Working With Ballet Dancers Will Be New Territory
One might assume Abraham's pairing with NYCB royalty Wendy Whelan for her Restless Creature project would have primed him for this commission. Superficially, that might be the case when it comes to working with ballet dancers.
However, Abraham's work is based in process. "Generally, I take a year to create a piece, and I work very collaboratively," he says. But the NYCB commission allows only three weeks to build the work. When he walks into his first rehearsal this month, he will have no idea if his dancers can handle his movement, since casting was done by observing company class.
He worked closely with Rebecca Krohn (a member of the interim leadership team) to choose the dancers. "Not coming from the ballet world, I didn't know who a lot of the dancers were. Rebecca was super supportive and helpful." She also understood importance of his wanting dancers of color in his piece. "I want to make sure, especially with such a limited time frame, that I am surrounding myself with good energy."
Abraham is known for bringing out the best in dancers he works with. Photo by Jim Lafferty
Will the work be on pointe? "I am going to make this dance and then see, see how they live in it. My goal is to try the material and see what translates onto pointe and what doesn't."
But Abraham is clear: "I have not worked on pointe before and I don't need to."
With limited time, and a complete departure in movement vocabulary, he has to be realistic. "The main thing I say to every dancer I collaborate with is, 'It probably doesn't look good, so let's make sure we do what we can to make it feel good until it looks good—let's get you to a place where what seemed uncomfortable at one point, is now comfortable and really beautiful."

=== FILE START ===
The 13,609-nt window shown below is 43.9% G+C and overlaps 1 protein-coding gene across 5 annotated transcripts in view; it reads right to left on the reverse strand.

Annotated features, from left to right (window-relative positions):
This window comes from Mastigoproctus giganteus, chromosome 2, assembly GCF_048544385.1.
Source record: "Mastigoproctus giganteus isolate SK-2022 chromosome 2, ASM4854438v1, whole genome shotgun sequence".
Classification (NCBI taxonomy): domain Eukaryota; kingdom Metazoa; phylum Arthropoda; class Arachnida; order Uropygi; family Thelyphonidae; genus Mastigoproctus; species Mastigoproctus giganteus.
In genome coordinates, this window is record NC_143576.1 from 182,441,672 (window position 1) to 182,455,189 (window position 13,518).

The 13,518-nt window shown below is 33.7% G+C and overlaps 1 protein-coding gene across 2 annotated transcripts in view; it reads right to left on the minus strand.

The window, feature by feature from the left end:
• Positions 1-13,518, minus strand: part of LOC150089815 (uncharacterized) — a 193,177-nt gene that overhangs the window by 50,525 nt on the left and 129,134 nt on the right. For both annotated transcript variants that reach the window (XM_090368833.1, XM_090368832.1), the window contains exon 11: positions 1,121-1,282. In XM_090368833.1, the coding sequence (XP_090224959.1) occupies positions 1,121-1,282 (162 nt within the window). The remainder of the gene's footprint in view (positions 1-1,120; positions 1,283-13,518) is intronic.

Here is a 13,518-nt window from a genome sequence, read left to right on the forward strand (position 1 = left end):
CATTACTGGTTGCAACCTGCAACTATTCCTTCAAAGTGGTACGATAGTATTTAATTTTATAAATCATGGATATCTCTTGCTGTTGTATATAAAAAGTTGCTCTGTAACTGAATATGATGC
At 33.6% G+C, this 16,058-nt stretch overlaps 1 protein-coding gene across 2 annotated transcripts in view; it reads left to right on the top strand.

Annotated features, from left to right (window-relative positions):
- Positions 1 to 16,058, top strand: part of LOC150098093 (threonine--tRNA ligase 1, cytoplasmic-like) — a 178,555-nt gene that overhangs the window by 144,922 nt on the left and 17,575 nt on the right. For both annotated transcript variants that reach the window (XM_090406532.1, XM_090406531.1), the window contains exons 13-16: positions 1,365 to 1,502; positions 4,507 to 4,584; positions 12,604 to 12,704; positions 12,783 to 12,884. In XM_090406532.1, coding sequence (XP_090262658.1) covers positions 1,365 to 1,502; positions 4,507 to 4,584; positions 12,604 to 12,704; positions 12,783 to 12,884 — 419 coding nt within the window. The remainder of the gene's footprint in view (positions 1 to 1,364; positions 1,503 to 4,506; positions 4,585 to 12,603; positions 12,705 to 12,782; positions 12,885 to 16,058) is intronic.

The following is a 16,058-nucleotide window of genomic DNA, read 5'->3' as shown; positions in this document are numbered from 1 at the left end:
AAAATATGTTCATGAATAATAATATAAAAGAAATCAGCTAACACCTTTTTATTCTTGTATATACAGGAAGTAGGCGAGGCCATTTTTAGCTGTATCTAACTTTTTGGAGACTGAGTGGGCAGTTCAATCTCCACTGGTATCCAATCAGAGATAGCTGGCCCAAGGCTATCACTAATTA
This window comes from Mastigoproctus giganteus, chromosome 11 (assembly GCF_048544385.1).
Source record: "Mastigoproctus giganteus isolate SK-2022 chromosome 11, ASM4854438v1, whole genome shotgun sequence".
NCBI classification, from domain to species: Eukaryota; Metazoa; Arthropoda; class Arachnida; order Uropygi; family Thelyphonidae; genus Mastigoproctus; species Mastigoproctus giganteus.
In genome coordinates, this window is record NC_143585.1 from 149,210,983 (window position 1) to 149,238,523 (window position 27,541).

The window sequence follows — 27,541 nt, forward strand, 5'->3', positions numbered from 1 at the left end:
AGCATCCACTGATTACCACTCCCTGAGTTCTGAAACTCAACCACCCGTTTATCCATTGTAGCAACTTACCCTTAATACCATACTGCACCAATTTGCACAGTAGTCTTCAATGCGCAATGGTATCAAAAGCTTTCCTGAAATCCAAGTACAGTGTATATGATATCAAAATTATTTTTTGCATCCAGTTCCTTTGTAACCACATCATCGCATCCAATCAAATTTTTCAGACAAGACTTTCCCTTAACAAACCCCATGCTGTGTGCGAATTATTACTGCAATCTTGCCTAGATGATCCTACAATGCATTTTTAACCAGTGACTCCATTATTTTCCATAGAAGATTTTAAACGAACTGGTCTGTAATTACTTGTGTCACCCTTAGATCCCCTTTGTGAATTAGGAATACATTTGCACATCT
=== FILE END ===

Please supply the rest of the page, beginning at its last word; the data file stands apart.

When asked about the lack diversity in dance, Abraham says, "It's great to see us represented in some capacity, but there are so many more black choreographers, women choreographers, choreographers of color who need opportunities, or just the recognition that they are doing these things already."
He does not hold his tongue when suggesting a better approach: "Don't put us all on the same program, or in just February. Do it every season, do it all year long."
Michele Byrd-McPhee's uncle was a DJ for the local black radio station in Philadelphia, where she was born. As a kid she was always dancing to the latest music, including a new form of powerful poetry laid over pulsing beats that was the beginning of what we now call hip hop.
Byrd-McPhee became enamored of the form and went on to a career as a hip-hop dancer and choreographer, eventually founding the Ladies of Hip-Hop Festival and directing the New York City chapter of Everybody Dance Now!. Over the decades, she has experienced hip hop's growth from its roots in the black community into a global phenomenon—a trajectory she views with both pride and caution.
On one hand, the popularity of hip hop has "made a global impact," says Byrd-McPhee. "It's provided a voice for so many people around the world." The downside is "it's used globally in ways that the people who made the culture don't benefit from it."
Just four years ago, the University of Southern California's Glorya Kaufman School of Dance welcomed its first class of BFA students. The program—which boasts world-class faculty and a revolutionary approach to training focused on collaboration and hybridity—immediately established itself as one of the country's most prestigious and most innovative.
Now, the first graduating class is entering the dance field. Here, six of the 33 graduates share what they're doing post-grad, what made their experience at USC Kaufman so meaningful and how it prepared them for their next steps:
Every dancer knows there's as much magic taking place backstage as there is in what the audience sees onstage. Behind the scenes, it takes a village, says American Ballet Theatre's wig and makeup supervisor, Rena Most. With wig and makeup preparations happening in a studio of their own as the dancers rehearse, Most and her team work to make sure not a single detail is lost.
Dance Magazine recently spoke to Most to find out what actually goes into the hair and makeup looks audiences see on the ABT stage.